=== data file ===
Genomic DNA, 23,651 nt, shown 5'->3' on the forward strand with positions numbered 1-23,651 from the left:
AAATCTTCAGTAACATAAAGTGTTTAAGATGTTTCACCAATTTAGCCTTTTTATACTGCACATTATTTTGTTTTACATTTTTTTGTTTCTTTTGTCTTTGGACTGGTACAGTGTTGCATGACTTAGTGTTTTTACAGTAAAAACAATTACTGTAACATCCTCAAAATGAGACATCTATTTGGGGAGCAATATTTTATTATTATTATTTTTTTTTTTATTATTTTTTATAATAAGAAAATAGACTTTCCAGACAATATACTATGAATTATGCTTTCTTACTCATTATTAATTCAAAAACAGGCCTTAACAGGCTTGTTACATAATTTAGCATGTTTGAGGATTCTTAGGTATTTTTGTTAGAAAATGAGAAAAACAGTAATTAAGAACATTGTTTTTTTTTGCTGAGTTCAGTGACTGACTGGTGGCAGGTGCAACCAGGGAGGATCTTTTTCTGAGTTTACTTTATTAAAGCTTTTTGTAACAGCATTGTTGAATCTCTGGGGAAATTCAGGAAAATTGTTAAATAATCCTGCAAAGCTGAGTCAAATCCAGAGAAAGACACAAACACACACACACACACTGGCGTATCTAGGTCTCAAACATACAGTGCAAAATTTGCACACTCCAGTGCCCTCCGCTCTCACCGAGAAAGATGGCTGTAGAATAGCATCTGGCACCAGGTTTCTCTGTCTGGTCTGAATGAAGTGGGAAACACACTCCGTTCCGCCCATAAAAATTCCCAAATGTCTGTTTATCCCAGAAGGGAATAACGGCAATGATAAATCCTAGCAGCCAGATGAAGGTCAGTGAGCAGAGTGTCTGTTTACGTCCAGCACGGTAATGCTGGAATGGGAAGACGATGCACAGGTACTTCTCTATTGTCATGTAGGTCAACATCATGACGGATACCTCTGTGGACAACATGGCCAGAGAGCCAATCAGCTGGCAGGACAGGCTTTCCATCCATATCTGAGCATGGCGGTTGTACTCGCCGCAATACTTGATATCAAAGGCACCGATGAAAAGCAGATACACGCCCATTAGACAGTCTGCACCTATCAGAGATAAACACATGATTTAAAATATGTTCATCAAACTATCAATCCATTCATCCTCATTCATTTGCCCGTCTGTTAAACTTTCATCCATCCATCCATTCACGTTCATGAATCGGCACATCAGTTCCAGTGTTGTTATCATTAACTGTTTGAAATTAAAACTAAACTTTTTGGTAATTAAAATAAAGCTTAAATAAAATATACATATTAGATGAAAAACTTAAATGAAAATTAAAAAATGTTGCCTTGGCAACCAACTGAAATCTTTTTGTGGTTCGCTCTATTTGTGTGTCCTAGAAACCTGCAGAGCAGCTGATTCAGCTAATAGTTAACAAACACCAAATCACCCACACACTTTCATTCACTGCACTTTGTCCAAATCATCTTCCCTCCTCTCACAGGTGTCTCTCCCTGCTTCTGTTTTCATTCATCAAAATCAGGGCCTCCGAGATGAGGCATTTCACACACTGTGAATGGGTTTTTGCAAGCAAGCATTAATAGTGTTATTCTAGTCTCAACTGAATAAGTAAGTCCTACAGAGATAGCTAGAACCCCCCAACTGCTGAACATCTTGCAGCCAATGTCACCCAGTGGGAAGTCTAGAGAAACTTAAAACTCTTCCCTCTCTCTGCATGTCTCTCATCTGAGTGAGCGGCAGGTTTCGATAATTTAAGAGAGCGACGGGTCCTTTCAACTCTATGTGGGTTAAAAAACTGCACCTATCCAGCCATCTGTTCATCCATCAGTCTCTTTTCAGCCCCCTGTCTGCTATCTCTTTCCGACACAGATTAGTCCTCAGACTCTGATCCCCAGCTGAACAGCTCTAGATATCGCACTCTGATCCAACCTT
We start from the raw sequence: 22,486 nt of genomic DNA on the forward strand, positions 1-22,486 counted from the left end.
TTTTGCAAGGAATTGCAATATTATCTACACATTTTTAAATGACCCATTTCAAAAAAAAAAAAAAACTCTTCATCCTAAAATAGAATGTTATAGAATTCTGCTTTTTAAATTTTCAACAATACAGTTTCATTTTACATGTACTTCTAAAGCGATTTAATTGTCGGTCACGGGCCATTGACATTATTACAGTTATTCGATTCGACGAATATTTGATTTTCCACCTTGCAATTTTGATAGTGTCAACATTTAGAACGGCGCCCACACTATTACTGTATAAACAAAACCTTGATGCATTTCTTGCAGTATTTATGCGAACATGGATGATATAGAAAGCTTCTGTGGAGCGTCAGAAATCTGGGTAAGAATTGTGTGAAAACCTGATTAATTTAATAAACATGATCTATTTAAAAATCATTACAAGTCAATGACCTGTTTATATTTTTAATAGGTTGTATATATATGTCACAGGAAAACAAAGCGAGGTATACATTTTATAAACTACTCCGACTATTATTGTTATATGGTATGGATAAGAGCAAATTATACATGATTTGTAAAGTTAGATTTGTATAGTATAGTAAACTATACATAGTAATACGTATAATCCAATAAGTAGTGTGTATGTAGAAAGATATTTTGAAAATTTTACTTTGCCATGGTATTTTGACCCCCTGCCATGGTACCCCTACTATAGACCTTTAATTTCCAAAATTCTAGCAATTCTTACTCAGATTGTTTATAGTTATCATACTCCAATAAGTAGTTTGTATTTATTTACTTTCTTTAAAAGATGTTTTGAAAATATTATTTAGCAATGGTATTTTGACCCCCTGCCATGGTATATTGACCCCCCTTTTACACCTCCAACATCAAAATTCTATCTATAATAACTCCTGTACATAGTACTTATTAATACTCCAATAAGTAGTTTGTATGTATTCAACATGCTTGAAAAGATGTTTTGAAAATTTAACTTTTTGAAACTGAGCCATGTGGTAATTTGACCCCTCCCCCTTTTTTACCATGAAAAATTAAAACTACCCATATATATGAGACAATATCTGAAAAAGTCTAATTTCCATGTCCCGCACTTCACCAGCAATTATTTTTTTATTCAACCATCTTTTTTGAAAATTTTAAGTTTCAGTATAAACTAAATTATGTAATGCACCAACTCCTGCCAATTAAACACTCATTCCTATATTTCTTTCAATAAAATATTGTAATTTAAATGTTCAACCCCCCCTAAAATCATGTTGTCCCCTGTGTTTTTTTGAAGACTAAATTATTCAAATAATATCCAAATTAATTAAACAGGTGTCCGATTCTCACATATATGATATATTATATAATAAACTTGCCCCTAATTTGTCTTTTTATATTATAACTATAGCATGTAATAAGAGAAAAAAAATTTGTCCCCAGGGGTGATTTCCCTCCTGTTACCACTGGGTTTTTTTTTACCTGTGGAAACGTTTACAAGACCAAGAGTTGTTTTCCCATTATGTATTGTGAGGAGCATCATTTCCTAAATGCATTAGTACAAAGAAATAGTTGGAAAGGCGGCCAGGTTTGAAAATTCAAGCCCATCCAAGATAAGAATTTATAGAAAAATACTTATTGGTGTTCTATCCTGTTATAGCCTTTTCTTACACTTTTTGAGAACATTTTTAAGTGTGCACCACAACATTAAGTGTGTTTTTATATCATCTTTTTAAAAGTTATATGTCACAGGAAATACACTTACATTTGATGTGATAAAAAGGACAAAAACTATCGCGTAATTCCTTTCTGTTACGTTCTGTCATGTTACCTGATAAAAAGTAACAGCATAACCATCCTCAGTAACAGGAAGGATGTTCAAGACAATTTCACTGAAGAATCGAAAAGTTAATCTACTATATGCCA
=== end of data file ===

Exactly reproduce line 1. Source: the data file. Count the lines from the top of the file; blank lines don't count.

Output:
Genomic DNA, 23,651 nt, shown 5'->3' on the forward strand with positions numbered 1-23,651 from the left: